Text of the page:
McCoy and Pulaski seem to be cut from the same cloth as far as their approaches to medicine are concerned – both prefer old fashioned methods and are fond of ‘tough love.’ Tellingly, their specialties reveal a lot about both characters. McCoy is cited an expert in space psychology in “Court Martial” and Pulaski’s former commanding officer cites her seminal text on diseases in “Unnatural Selection” then Pulaski is shown performing open heart surgery on Picard in “Samaratian Snare.” She also offers to perform ocular surgery on Geordi in “Loud as a Whisper,” establishing her as having three specialties in what are considered ‘hard sciences’ versus McCoy having a specialty in what is considered a ‘soft science.’ However, both doctors are known for their ‘old fashioned’ bedside manner, whether this means McCoy gruffly telling patients to stay in bed or Pulaski offering patients chicken soup alongside modern medicine for illness. Yet, McCoy’s technique is often viewed as that of a beloved curmudgeon while Pulaski is seen as overly brusque.
The double standards around Pulaski and McCoy extend to their relationships with technology. Both characters are distrustful of transporter technology, but while McCoy is seen as a crotchety old man who is adorably anti-transporter, especially as an admiral in his hundreds, Pulaski is seen as being paranoid about the transporter. “The Icarus Factor” even seems to punish Pulaski for her views as she nearly dies and her crewmates have to find other options to find her DNA since she has no transporter records. It is very much framed as if she nearly died because of her own paranoia about transporters. It almost presents her like someone who did not save a backup of her computer files or bring an umbrella with her on a day with a slim percent of rain in the forecast.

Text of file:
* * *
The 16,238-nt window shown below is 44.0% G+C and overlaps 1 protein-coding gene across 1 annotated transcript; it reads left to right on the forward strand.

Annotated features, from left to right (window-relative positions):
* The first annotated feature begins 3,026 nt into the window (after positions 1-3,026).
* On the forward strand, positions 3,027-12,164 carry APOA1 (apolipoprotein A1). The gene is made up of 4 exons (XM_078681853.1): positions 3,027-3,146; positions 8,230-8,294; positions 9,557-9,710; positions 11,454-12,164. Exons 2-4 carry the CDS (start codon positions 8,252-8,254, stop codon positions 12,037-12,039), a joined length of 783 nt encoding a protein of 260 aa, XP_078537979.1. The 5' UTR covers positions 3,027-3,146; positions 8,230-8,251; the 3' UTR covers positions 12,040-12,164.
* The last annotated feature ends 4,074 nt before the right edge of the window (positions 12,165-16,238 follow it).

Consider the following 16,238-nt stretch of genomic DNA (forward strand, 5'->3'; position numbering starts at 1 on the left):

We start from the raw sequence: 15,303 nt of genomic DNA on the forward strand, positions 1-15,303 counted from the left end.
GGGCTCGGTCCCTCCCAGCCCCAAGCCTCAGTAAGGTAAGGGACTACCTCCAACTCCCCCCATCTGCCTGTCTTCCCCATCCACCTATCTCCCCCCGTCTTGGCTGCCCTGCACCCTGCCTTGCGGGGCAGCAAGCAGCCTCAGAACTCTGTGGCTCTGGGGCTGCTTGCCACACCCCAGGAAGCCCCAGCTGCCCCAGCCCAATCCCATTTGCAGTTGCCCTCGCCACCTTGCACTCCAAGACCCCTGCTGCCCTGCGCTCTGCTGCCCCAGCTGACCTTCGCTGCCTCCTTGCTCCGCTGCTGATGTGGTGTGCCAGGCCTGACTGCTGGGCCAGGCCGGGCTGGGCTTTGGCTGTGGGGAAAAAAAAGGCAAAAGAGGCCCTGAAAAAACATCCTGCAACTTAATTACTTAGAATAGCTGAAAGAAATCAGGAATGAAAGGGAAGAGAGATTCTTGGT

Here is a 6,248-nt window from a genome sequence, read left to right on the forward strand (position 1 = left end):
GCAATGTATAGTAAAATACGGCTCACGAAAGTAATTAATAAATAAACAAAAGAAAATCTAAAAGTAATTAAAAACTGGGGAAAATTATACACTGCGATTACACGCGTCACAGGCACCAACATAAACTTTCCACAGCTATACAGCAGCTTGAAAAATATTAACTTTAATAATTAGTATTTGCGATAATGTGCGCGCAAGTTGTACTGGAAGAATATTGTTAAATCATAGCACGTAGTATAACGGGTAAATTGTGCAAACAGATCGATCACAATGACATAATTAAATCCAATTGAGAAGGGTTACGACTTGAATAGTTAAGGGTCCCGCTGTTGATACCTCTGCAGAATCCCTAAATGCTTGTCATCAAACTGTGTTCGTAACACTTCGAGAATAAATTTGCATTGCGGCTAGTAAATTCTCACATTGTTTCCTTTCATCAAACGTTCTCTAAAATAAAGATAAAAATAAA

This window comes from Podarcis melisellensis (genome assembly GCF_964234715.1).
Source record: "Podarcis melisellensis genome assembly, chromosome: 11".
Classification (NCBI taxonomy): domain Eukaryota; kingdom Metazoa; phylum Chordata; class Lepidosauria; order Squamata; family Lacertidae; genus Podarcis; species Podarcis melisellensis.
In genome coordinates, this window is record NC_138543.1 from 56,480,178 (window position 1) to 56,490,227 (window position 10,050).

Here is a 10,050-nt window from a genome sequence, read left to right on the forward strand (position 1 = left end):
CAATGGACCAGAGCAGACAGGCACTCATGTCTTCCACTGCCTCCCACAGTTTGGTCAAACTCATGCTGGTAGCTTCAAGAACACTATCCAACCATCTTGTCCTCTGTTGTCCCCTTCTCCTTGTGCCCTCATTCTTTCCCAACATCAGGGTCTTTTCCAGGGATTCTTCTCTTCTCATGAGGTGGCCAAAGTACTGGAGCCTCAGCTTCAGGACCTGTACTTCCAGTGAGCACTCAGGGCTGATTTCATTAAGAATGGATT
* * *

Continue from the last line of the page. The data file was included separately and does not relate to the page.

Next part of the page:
One of the most striking ways Pulaski and McCoy mirror each other is in their respective treatments of the character in their show who represents ‘logos’ – Data and Spock respectively. Pulaski is often shown dismissing Data as a cold unfeeling machine. She even refuses to use the correct pronunciation of his name when corrected by Data himself. This parallels McCoy snarking at Spock about how unemotional Spock is. However, McCoy often takes it further by using personal insults, including the iconic, “pointy eared hobgoblin” and several comments that could almost be stand-ins for racist comments, such as referring to Spock as a half-breed. Pulaski, for all her demeaning comments, never once stoops to McCoy’s level. Data himself might even point out that Pulaski is right – he isn’t organic or human and his entire character arc is him learning about human emotions. While part of the criticism McCoy and Pulaski earn for this may differ based on how Spock was often able to volley comments back at McCoy, criticizing McCoy’s medical skills or how set in his ways McCoy was, Data never does anything similar to that. Pulaski is allowed to stomp over Data and this often makes her criticism come across even more harshly than McCoy’s much more personal comments to Spock.
During her brief tenure as CMO on the Enterprise-D Doctor Katherine Pulaski was often at a disadvantage as she suffered comparisons to her spiritual predecessor Doctor Leonard McCoy, even though both were older, gruffer, distrustful of technology, and rivals to the most logical members of their respective crews. Yet Pulaski is often judged much more harshly than McCoy, even if some of their dialogue is nearly the same, and even if sometimes Pulaski comes off as the nicer of the two. Did McCoy get away with more because he was a man and got more leeway in his behavior than Pulaski in hers?